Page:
The Sahel region of Africa is a 3,860-kilometre arc-like land mass lying to the immediate south of the Sahara Desert and stretching east-west across the breadth of the African continent.
A largely semi-arid belt of barren, sandy and rock-strewn land, the Sahel marks the physical and cultural transition between the continent’s more fertile tropical regions to the south and its desert in the north.
Geographic definitions of the Sahel region vary. Commonly, the Sahel stretches from Senegal on the Atlantic coast, through parts of Mauritania, Mali, Burkina Faso, Niger, Nigeria, Chad and Sudan to Eritrea on the Red Sea coast.
Culturally and historically, the Sahel is a shoreline between the Middle East and sub-Saharan Africa. This means it is the site of interaction between Arabic, Islamic and nomadic cultures from the north, and indigenous and traditional cultures from the south.
Concerns abound over the region’s vast spaces, often beyond the reach of the state, in an era of violent criminal and political movements operating across borders. The Sahel also suffers from ethno-religious tensions, political instability, poverty and natural disasters.
In recent years, the Sahel has been in the global spotlight due to famines, religious terrorism, anti-state rebellions, and arms, drugs and human trafficking. These developments are the product of both local and global dynamics. They remain substantial challenges for the region in 2017.
In Mali, Islamist extremism will remain a threat, despite national and international efforts to halt it. Islamist fighters may be dispersed, but not halted. The al Qaeda-affiliated al-Mourabitoun group, operating from Mali, have recently launched attacks in Burkina Faso and Ivory Coast.
In Mauritania, a traditional route for drug and human trafficking between South America and Europe, the existence of sub-state militant activities in the greater Sahel region, and local governance challenges, make political violence a threat in 2017.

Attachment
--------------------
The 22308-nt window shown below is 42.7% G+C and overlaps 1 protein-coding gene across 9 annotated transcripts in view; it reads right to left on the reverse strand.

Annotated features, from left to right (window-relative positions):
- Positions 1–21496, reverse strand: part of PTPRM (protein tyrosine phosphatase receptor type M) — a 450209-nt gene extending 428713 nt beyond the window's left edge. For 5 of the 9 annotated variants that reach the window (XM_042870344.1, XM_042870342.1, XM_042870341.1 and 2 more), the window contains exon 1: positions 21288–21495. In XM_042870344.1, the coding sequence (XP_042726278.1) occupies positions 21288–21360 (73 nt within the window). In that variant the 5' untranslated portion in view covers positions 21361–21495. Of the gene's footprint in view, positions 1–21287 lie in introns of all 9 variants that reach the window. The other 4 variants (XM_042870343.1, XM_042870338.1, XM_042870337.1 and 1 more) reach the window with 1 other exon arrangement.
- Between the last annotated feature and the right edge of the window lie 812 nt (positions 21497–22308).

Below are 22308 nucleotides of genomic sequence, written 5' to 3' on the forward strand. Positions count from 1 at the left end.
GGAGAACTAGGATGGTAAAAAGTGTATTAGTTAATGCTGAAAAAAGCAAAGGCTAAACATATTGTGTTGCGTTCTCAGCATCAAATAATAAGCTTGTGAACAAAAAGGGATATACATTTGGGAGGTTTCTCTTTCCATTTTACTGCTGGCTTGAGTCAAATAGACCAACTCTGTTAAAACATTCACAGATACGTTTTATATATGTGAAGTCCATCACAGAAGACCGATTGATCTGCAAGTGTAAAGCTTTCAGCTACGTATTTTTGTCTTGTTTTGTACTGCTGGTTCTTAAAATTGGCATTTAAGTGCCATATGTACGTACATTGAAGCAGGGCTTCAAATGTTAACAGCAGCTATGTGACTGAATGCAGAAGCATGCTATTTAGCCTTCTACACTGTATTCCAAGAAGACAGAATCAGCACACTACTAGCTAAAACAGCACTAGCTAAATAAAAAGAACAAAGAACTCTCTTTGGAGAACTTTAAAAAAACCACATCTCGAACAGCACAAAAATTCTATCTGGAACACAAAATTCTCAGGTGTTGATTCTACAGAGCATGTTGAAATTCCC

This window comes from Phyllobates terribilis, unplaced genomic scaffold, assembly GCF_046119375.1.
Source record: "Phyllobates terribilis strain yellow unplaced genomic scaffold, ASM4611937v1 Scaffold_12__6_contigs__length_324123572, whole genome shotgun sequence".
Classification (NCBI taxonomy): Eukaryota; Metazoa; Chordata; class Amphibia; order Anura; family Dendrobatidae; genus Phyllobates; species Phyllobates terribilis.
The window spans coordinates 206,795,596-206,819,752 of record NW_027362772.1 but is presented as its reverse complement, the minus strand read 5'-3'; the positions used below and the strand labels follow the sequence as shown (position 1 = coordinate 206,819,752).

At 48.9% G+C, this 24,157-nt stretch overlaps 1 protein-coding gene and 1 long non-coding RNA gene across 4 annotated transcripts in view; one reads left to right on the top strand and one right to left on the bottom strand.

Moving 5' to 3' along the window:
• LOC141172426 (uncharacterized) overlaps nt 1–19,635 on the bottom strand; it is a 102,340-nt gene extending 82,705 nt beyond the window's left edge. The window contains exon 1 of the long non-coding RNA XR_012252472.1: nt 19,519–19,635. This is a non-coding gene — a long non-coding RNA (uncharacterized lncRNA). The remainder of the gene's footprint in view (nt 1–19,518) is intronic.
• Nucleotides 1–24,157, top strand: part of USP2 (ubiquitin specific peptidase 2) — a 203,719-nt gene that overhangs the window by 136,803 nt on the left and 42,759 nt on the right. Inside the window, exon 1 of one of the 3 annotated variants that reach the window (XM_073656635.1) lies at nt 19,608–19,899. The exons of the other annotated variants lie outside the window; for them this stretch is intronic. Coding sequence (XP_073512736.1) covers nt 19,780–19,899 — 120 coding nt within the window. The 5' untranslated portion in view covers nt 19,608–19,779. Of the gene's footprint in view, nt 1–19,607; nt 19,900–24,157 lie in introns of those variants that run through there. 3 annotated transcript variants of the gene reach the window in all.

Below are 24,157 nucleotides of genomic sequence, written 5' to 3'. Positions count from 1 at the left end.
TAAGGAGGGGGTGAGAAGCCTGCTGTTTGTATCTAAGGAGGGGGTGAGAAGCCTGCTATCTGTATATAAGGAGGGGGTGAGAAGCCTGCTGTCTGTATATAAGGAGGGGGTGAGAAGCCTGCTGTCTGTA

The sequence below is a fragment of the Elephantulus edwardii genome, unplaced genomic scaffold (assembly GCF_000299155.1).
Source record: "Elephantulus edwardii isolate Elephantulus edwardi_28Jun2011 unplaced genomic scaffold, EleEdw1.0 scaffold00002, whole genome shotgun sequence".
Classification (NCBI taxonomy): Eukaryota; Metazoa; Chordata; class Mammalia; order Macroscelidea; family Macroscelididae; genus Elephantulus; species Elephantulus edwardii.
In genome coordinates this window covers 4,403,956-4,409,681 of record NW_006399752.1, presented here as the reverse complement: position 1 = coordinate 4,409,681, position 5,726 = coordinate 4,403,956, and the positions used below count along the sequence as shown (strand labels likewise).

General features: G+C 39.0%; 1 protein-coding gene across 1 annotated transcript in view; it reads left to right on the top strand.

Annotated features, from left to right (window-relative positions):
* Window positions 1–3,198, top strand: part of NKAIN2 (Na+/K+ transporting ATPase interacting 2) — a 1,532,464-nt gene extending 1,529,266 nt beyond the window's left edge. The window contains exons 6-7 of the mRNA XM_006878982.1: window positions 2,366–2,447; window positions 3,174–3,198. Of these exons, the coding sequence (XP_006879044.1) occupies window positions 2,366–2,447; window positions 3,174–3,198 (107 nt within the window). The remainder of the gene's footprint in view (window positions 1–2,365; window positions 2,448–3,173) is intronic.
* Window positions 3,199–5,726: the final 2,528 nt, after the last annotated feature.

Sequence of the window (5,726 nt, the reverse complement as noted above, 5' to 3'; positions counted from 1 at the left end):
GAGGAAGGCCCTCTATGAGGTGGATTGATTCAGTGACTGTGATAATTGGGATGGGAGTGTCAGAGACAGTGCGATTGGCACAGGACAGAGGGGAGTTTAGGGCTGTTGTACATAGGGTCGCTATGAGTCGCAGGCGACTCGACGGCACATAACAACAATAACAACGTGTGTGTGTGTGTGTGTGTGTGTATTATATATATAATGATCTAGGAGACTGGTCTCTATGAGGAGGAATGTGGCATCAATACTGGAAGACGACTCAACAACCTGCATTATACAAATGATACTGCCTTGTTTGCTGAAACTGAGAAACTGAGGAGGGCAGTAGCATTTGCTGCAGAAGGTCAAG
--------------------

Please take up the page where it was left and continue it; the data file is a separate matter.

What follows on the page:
In Nigeria, despite claims that Boko Haram has technically been defeated, it is very likely that the group’s remaining members are on the run. A relaunch of “the jihad” from elsewhere in the Lake Chad Basin area is therefore highly probable.
There have been positive developments as well. These include an emerging consolidation of support for democratic transitions of power through popular protests, and elite-led regional diplomatic and military interventions against unconstitutional changes of government or attempted unlawful retention of power.
The African Union and the Economic Community of West African States (ECOWAS) have recently opposed unlawful takeover of power in Mali and Burkina Faso. In the Gambia, ECOWAS has prevented Yahya Jammeh’s attempt to unlawfully retain power in January 2017. Peaceful protests in Mauritania also promise some democratic gains.
Regional governance and integration projects have continued, with ECOWAS and other bodies such as the Lake Chad Basin Commission and the Economic Community of Central African States (ECCAS) offering the promise of collective action to tackle major regional challenges, although so far with mixed success.